Artist statement:
This California native presented me with a glorious show of dripping strands of tiny pink flowers. In springtime, the Native Garden’s seven-foot tall plantings with dripping tassels appear like strands of pearls hanging from a wall of green foliage. This is a surprising ... More

16. Flannel bush

Fremontadendron 'California Glory', D Morrison© 2011 All rights reserved

Artist statement:
As a docent at the Bay Area’s Regional Parks Botanic Garden, I’m particularly interested in painting California native plants. Fremontodendron has long been one of my favorite native shrubs. The bright yellows, oranges and reds of the blossoms against ... More

17. Mexican hand tree

Chiranthodendron pentadactylon, M A Ho© 2011 All rights reserved

Maria's statement:
This tree is on the trail twice - this one is my favorite tree in the whole garden!

18. Anchor plant

Colletia paradoxa, M Hanley© 2011 All rights reserved

Artist statement:
A succulent of possibly unique shape, the leaves come in pairs at successive right angles, and each leaf is crowned with a substantial thorn, making it impossible to approach from any angle. When examined closely, it is a bizarre modern sculpture. When not examined... More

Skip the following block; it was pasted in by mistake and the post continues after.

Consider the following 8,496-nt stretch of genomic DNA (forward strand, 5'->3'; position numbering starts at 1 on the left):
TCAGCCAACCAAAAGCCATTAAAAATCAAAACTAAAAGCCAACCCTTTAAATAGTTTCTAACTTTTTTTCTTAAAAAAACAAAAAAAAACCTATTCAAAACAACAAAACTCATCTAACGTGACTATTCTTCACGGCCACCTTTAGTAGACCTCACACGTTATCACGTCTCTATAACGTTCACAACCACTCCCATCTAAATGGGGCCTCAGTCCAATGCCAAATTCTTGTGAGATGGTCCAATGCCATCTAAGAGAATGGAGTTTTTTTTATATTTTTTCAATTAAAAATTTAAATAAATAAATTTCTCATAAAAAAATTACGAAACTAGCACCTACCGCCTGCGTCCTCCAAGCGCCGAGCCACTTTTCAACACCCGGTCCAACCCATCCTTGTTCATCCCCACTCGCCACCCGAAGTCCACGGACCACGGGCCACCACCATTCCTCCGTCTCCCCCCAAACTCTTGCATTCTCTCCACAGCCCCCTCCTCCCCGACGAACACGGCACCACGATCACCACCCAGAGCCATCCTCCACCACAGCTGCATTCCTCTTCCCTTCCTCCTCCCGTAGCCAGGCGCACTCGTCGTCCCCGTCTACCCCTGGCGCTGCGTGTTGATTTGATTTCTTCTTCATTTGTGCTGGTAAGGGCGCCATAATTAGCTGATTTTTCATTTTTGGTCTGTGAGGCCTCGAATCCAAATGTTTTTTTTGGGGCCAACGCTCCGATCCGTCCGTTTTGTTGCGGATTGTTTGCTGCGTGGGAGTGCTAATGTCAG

19. Chilean bellflower

Lapageria rosea, B Murov© 2011 All rights reserved

Artist statement:
The Lapageria rosea was a challenge to capture in watercolor because its rosy red flowers have a waxy quality. You must seek out these flowers hanging deep among twisted vines that climb over a large tree stump in the South American Garden.

20. Angel's trumpet

Brugmansia sanguinea, T Bartholomew© 2011 All rights reserved

Artist statement:
While looking for passion-flowers along the northern fence of the Arboretum, my eyes were inevitably drawn to the group of Brugmansia in the Andean Cloud Forest. The color of the flowers – with green merging into yellow and then into red – haunted me, and I knew... More

21. Lilly pilly tree

Syzygium smithii , N Cohrs© 2011 All rights reserved

Artist statement:
Who could resist a tree named “lilly pilly” or its joyful clusters of berries showing off in pinks, mauves and deep purple! Add its majestic presence and shimmering leaves, and I was hooked!

22. Old man banksia

Banksia serrata, Mary L Harden© 2011 All rights reserved

Artist statement:
I was inspired to paint the Old Man Banksia about five years ago when I came around a bend in the path in the Australian Garden to discover these extraordinary seed pods embedded in a profusion of hairy, dried stamens. It was a painter’s memorable moment.

23. Camellia

Camellia 'Notre Dame', D Boate© 2011 All rights reserved

Artist statement:
“Go find something that just blows you away,” said Mary L. Harden. Many explorations of the Arboretum later, Camellia ‘Notre Dame’ was looking down at me from high in the trees. The flowers with their voluptuous shape and luscious colors cried out, “Paint me.” Yes,... More

24. Protea